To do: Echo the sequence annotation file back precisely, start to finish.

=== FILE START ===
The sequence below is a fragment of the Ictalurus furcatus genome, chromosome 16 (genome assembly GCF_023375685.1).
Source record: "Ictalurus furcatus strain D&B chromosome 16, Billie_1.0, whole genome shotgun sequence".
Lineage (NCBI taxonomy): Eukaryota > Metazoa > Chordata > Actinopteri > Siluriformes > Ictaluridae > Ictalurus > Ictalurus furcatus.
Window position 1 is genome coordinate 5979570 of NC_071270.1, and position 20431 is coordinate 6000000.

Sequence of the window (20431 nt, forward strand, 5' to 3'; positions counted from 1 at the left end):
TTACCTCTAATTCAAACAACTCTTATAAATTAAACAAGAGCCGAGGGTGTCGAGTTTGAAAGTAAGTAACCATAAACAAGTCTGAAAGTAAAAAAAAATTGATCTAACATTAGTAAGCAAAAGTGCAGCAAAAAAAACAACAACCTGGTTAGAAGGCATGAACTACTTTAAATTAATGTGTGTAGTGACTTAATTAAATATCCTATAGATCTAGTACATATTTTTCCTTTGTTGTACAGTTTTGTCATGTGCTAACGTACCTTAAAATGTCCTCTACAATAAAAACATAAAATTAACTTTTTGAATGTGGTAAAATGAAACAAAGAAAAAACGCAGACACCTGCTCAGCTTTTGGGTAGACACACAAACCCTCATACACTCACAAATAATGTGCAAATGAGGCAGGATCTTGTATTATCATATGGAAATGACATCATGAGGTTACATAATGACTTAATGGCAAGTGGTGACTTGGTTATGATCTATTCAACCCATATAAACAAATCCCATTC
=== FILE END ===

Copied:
The sequence below is a fragment of the Ictalurus furcatus genome, chromosome 16 (genome assembly GCF_023375685.1).
Source record: "Ictalurus furcatus strain D&B chromosome 16, Billie_1.0, whole genome shotgun sequence".
Lineage (NCBI taxonomy): Eukaryota > Metazoa > Chordata > Actinopteri > Siluriformes > Ictaluridae > Ictalurus > Ictalurus furcatus.
Window position 1 is genome coordinate 5979570 of NC_071270.1, and position 20431 is coordinate 6000000.

Sequence of the window (20431 nt, forward strand, 5' to 3'; positions counted from 1 at the left end):
TTACCTCTAATTCAAACAACTCTTATAAATTAAACAAGAGCCGAGGGTGTCGAGTTTGAAAGTAAGTAACCATAAACAAGTCTGAAAGTAAAAAAAAATTGATCTAACATTAGTAAGCAAAAGTGCAGCAAAAAAAACAACAACCTGGTTAGAAGGCATGAACTACTTTAAATTAATGTGTGTAGTGACTTAATTAAATATCCTATAGATCTAGTACATATTTTTCCTTTGTTGTACAGTTTTGTCATGTGCTAACGTACCTTAAAATGTCCTCTACAATAAAAACATAAAATTAACTTTTTGAATGTGGTAAAATGAAACAAAGAAAAAACGCAGACACCTGCTCAGCTTTTGGGTAGACACACAAACCCTCATACACTCACAAATAATGTGCAAATGAGGCAGGATCTTGTATTATCATATGGAAATGACATCATGAGGTTACATAATGACTTAATGGCAAGTGGTGACTTGGTTATGATCTATTCAACCCATATAAACAAATCCCATTC